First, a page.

The global humanitarian architecture is still adjusting to this new pattern. Traditional frameworks for managing displaced populations still operate under the assumption that the forcibly displaced settle in camps and primarily need short-term humanitarian assistance. In fact, most now stay in cities, where humanitarian organizations are developing new operating models to better deliver aid in urban contexts.

The lack of support to displaced populations in urban areas often creates chronic vulnerabilities.
Over 60% of the world’s 21.3 million refugees and 80% of the 40.8 million IDPs live in urban environments (Source: Office of the United National High Commissioner for Refugees).

Large-scale involuntary migration will increase in the years ahead

Despite the growing impact of mass displacement, current approaches are usually short-term and focus on humanitarian assistance, rather than sustainable solutions for the increasingly urban character of migrant settlement.

Large-scale involuntary migration and displacement caused by conflict, natural disasters, or economic reasons, is the first most likely, and the fourth most impactful, current risk for humanity.
Top five global risks of highest concern for the next 18 months and 10 years, according to the World Economic Forum’s multi-stakeholder communities of leaders from different sectors (Source: World Economic Forum).

The ongoing trend of urbanization sets the stage for increased migration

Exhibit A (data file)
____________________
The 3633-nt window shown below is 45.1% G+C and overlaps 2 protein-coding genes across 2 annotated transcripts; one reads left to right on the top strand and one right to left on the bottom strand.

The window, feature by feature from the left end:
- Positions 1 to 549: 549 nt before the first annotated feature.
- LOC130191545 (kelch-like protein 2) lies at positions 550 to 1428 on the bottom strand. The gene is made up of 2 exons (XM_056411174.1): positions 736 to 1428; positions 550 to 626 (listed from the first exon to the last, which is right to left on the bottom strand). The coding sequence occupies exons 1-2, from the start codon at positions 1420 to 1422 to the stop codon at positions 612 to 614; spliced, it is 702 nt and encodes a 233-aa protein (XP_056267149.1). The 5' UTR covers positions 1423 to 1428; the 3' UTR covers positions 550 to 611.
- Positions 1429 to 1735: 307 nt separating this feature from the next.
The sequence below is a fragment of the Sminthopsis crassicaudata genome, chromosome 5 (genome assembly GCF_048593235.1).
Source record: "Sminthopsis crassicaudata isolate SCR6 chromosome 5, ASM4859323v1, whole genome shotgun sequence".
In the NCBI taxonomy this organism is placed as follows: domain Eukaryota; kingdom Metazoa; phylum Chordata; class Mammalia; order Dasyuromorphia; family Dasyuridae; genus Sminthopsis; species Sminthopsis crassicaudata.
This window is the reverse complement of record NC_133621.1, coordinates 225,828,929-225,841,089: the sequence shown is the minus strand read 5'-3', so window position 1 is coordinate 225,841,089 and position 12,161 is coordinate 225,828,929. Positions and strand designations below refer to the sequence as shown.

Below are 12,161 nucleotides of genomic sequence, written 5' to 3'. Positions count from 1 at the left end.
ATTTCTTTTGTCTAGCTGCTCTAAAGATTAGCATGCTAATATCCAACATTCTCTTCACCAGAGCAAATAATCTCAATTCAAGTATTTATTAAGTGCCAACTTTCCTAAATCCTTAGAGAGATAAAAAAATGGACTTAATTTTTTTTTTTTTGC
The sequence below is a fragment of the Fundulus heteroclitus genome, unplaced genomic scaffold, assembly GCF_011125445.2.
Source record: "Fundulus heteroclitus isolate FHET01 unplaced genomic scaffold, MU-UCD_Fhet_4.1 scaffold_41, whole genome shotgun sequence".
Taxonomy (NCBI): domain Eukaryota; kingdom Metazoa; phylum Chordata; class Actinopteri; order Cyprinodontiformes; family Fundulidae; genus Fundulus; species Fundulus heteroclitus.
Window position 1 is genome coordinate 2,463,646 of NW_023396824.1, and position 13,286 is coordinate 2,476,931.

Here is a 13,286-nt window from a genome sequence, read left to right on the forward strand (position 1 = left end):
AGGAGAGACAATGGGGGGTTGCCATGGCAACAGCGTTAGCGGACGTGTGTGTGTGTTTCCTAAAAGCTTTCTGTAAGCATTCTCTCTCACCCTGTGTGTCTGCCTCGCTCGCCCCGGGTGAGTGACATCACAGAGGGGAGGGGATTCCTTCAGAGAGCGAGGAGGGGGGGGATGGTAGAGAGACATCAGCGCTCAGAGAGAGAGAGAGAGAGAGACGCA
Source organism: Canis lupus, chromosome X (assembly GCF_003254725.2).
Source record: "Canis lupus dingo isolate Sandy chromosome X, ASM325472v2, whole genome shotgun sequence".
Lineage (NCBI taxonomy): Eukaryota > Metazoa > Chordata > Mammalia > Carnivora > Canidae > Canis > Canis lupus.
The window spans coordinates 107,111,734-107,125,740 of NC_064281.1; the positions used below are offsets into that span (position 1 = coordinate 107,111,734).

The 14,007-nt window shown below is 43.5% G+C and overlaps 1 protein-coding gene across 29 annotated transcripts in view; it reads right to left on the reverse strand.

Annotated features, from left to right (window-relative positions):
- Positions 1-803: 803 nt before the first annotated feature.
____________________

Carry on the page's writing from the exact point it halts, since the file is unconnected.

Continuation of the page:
Over the past three decades, cities have grown at an unprecedented rate, adding an average of 65 million people a year. As urban areas expand, rural migrants are attracted by growing networks, greater economic opportunities, and better services. But, as rapidly urbanizing cities cannot keep pace with their expansion, and lag in developing the infrastructure and services needed to support their growth, recent arrivals now have greater incentives (and resources) to move to countries with a better quality of life.

Between 1.5 and 3 million people are moving to cities every week, making cities much more diverse and vibrant places in which to live.
The planet has gone through a process of rapid urbanization over the past six decades. In 1950, more than two-thirds (70%) of people worldwide lived in rural settlements and less than one-third (30%) in urban settlements. In 2014, 54% of the world’s population was urban. The urban population is expected to continue to grow, so that by 2050, the world will be one-third rural (34%) and two-thirds urban (66%) (Source United Nations, Department of Economic and Social Affairs).